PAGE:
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When you have additional charges that can be accurately defined as small or unimportant, be sure to highlight that they are. Reminding people a charge is small definitely affects their perception of it.
In an additional CMU study, researchers tested conservative spender's reactions to paying for a $100 back massage.
They framed the offer in both a utilitarian way ("it can relieve back pain") as well as with hedonic terms ("it's a pleasurable & relaxing experience").
Although the "tightwad" group was 26% less likely to be persuaded by the hedonic message, they only lagged by 9% when it came to the message promoting utility, which is pretty impressive considering the offering was quite the luxury purchase (only those with true back problems can justify massages as anything but a luxury).
While many products are going to combine both of these messages in their selling, be sure to emphasize utility when selling everything but ultra-luxury items (where pleasure is likely the main goal).
In Dan Ariely's book Predictably Irrational, he showcases the importance of "free" in respect to things that are almost-free.
Amazon learned this important distinction when they launched a new "free-shipping" promotion with the purchase of every second book. When looking at sales, marketers found that every country except France showed a big jump thanks to the new offer.
What's the deal with the French?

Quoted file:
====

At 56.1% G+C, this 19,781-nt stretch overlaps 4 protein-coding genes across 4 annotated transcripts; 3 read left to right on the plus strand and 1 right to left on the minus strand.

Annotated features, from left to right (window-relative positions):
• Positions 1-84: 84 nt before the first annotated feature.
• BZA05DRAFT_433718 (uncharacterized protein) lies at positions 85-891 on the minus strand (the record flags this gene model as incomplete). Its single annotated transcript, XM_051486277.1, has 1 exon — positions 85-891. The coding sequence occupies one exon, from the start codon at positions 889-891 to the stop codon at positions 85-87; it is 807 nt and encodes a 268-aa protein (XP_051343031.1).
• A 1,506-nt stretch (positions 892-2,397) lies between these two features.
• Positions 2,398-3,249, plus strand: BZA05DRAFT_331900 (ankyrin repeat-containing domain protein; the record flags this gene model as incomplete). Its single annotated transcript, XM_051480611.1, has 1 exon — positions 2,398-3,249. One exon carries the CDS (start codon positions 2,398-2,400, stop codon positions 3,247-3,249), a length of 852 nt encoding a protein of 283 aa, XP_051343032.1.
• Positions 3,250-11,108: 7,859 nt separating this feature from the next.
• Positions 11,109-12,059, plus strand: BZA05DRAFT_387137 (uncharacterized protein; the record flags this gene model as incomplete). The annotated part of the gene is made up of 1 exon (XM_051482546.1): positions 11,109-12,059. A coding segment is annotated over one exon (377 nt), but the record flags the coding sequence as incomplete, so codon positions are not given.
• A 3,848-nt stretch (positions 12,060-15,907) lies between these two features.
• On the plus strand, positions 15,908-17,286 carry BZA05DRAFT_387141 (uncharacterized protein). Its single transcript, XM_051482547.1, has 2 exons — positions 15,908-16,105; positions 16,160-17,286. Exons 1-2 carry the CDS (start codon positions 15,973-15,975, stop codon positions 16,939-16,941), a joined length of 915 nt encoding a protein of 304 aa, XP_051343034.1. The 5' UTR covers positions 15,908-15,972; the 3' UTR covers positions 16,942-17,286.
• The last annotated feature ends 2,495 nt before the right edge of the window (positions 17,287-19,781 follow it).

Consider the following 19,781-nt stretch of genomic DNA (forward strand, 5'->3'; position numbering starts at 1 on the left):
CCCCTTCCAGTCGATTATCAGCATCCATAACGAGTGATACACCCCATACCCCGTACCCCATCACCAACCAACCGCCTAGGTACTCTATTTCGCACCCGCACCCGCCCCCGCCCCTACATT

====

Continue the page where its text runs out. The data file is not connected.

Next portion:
As it turns out, nothing: Amazon had in fact made the offer in France to include a menial charge of only a single franc (~20 cents). In essence, this is really the same offer, as 20 cents is essentially nothing when compared to buying a book of $10 or more, especially when it's just for shipping.
The results were clear: performance didn't change when this offer went live, but when things were switched over to "free" shipping in the subsequent weeks, sales improved to levels seen in all other countries.
It's interesting how this relates to multiple purchases and their multiple pain points (the bundling examples discussed above).
When selling to customers, consider if it's worth adding on additional minor charges. What if, instead, you incorporated these costs into you're overall offering?
At this point, these extras would be seen as free and wouldn't create another decision point, easing the process for especially conservative buyers.
"Say it ain't so!"
Although it does pain me to say this because I (along with the rest of the Help Scout team) love customers, there is a certain kind of customer you most certainly don't want to bother with.
In a paper called The Mismanagement of Customer Loyalty (HBR), these customers are identified as "barnacle" customers because they: